• For installment contracts, the Buyer must accept an installment if the value of the installment is not substantially impaired and the Seller gives adequate assurance that the non-conformity will be cured. (UCC § 2-612(2).)
    • Buyer can only cancel the contract based on a single non-conforming delivery if the breach substantially impairs the value of the entire contract. (UCC § 2-612(3).)
  • Rightful Rejection
    • Buyer must notify the Seller that the goods are rejected within a reasonable time after delivery, or within the time for rejection set forth in the contract. (UCC § 2-602.)
    • Notification should specify the defects, since the Buyer will not be able to recover for unidentified defects if the Seller could have remedied them had he received such notice. (UCC § 2-605.)
    • If both parties are merchants, failure to identify the defects upon request waives all rights to recovery. ( Id .)
  • Buyer’s Duties Upon Rejection
    • If Buyer has possession, he must store the goods for a sufficient time for Seller to reclaim them, at Seller’s expense. (UCC § 2-602.)
    • If Buyer does not receive shipment instructions, Buyer may return the goods at Seller’s expense, or resell them for Seller’s account, offset by Buyer’s expenses for storage and sale. (UCC § 2-604.)
  • Damages Before Acceptance
    • Damages for goods not accepted will be the same as discussed for repudiation and non-delivery: the portion of the contract price paid plus:
      • “ Cover” damages – the cost to purchase substitute goods, plus incidental and consequential damages, but less expenses saved (UCC § 2-712); or
      • The difference between the market price and the contract price, plus incidental and consequential damages, but less expense saved (UCC § 2-713).
  • Contract Tender of Delivery Acceptance Breach Regarding Accepted Goods Non-Conforming Goods Day 1 Day 30 Day 31 Day 32
  • Acceptance of Goods
    • The Buyer “accepts” the goods when the Seller has tendered delivery, the Buyer has had adequate opportunity to inspect them, and the Buyer:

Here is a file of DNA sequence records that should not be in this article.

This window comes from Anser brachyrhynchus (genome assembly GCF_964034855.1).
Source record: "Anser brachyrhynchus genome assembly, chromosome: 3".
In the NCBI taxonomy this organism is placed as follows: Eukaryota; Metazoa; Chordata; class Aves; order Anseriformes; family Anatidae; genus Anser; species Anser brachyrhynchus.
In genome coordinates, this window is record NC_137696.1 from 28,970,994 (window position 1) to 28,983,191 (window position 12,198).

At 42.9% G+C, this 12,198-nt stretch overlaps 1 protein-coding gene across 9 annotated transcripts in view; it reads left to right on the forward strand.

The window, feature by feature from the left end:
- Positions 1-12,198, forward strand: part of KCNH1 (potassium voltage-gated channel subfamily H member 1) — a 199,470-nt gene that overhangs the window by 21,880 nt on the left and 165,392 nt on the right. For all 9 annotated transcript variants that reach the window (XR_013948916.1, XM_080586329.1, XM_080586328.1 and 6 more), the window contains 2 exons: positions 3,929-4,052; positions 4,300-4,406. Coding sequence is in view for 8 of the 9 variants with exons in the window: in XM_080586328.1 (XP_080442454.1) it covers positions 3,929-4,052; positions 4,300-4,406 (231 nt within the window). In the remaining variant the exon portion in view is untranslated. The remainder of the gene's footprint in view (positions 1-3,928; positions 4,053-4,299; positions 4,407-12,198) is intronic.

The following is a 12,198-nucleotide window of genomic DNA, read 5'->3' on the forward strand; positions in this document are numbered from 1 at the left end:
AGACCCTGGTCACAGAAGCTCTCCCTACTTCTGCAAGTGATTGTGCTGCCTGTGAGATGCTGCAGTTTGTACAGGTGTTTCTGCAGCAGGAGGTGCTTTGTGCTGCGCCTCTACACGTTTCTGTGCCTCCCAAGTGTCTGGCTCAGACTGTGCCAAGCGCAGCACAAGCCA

• Tells the Seller the goods conform to the contract;
      • Tells the Seller the goods will be accepted despite their non-conformity;
      • Fails to reject the goods by notifying the Seller within a reasonable time; or
      • Takes action inconsistent with seller’s ownership of the goods. (UCC § 2-606(1)).
  • Revocation of Acceptance?
    • Buyer can revoke acceptance of goods within a reasonable time after he discovers or should have discovered their non-conformity if:
      • The non-conformity of the goods substantially affects their value, and the Buyer accepted the goods based on a reasonable assumption seller would cure and seller has failed to do so; or
      • When the Buyer had not discovered the non-conformity either due to the difficulties of discovery or seller’s assurances of conformity. (UCC § 2-608(1)-(2).)
    • If acceptance is revoked, the measure of damages will be based on non-delivery.
  • Consequences of Acceptance
    • After accepting the goods, if the acceptance is not properly revoked, the Buyer must pay the contract price. (UCC § 2-607(1).)
    • Acceptance waives any non-conformity Buyer knew about at the time unless the goods were accepted with the reasonable assumption that non-conformity would be cured. (UCC § 2-607(2).)
    • Acceptance gives rise to the duty to notify Seller of any non-conformity within a reasonable time of discovery. (UCC § 2-607(3).)
    • After acceptance, Buyer has the burden of proving breach of warranty. (UCC § 2-607(4).)
  • Breach of Warranty